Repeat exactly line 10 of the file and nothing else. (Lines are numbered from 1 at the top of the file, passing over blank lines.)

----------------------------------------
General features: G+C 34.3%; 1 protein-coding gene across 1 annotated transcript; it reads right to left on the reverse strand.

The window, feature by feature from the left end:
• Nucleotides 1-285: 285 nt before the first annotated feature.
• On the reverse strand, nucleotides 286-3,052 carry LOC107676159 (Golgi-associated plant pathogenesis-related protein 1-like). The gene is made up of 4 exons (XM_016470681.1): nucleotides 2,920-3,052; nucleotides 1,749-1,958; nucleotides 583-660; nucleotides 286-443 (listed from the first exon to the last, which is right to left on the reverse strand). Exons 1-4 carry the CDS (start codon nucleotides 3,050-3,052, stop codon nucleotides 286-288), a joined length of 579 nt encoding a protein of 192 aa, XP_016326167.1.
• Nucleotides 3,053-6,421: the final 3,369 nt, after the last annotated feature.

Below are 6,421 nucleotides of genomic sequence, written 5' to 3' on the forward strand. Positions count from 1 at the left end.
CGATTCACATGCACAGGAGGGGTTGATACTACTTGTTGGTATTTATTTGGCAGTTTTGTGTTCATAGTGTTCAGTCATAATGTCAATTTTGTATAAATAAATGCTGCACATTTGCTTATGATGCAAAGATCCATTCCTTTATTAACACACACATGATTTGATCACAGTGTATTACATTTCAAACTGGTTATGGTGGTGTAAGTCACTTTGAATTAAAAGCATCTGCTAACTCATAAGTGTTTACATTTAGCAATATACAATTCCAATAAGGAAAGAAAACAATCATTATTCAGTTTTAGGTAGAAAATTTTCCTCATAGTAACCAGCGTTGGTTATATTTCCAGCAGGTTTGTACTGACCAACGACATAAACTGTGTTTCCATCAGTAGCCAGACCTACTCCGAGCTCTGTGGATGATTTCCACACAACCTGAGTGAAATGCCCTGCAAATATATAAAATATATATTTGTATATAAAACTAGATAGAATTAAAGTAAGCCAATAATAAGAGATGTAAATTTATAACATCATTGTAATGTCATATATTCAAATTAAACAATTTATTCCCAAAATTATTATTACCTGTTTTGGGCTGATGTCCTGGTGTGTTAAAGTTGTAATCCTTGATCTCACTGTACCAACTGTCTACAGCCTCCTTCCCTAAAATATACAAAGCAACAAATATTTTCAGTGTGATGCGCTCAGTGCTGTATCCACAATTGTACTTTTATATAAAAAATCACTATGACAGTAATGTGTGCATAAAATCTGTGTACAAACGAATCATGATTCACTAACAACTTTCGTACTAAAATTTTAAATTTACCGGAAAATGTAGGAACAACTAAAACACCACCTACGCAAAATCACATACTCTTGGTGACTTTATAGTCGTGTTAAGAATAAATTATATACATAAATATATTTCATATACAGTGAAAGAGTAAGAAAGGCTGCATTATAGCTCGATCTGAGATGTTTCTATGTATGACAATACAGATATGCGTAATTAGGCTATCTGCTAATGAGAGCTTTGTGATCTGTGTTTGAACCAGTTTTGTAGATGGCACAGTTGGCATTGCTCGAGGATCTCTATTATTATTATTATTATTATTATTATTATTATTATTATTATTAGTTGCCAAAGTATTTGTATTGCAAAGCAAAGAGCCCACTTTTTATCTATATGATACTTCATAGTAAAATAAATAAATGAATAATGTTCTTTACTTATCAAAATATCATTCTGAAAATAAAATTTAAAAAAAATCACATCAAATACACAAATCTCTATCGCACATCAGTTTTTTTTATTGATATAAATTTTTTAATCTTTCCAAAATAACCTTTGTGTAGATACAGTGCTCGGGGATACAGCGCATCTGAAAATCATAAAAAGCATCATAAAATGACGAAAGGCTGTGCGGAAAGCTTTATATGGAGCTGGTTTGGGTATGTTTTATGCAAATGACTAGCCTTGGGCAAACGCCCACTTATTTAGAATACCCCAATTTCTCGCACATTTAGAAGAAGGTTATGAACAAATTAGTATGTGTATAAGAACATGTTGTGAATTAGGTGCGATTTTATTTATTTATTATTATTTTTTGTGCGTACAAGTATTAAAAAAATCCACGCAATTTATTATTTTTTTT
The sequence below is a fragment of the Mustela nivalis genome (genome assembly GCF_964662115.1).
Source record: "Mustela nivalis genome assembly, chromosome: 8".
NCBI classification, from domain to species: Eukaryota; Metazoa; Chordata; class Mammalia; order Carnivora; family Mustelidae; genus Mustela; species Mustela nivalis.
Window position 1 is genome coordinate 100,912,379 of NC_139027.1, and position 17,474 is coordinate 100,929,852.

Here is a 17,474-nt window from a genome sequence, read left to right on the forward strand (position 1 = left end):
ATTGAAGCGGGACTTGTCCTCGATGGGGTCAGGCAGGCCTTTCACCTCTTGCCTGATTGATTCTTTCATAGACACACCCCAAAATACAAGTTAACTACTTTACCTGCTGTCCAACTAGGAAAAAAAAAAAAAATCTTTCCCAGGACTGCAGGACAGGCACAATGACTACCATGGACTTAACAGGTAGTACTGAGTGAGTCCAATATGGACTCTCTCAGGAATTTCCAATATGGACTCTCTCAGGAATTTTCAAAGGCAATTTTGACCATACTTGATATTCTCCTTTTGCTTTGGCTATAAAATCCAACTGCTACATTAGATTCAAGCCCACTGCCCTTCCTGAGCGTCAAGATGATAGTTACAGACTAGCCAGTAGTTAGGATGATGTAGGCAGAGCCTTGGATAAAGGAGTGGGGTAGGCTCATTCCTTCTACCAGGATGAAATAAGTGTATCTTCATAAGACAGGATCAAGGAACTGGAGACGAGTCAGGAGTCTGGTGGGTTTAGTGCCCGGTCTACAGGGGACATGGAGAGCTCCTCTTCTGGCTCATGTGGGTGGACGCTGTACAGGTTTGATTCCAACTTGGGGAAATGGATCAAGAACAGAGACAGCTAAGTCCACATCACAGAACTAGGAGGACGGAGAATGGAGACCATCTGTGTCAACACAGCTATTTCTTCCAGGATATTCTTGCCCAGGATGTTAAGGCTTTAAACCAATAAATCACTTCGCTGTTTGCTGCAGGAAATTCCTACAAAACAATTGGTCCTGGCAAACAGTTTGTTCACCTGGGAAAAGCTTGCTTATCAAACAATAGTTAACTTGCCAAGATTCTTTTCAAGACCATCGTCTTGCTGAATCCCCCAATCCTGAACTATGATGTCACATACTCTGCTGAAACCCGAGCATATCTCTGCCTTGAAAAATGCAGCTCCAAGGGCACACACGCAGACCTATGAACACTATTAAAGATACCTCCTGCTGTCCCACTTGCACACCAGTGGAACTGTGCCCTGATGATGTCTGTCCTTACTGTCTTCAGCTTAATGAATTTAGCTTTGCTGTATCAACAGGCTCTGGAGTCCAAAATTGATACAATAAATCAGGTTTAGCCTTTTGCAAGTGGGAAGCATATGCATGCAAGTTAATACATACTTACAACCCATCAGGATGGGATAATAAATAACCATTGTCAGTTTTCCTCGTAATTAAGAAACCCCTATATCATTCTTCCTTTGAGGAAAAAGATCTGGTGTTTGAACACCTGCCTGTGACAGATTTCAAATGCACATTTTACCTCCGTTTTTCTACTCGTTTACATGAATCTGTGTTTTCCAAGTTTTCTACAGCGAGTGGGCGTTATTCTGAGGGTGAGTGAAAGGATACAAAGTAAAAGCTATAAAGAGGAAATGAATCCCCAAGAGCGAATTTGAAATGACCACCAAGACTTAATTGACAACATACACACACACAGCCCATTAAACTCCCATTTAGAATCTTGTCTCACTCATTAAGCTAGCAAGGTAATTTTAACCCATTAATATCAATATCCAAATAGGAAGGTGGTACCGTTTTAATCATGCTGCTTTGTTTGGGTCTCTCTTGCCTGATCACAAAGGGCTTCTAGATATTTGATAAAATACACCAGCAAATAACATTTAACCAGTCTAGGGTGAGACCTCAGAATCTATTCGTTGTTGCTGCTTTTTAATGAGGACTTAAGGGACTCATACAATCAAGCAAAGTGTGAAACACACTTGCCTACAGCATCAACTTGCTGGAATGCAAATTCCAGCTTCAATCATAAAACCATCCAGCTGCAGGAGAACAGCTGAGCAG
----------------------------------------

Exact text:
NCBI classification, from domain to species: Eukaryota; Metazoa; Chordata; class Mammalia; order Carnivora; family Mustelidae; genus Mustela; species Mustela nivalis.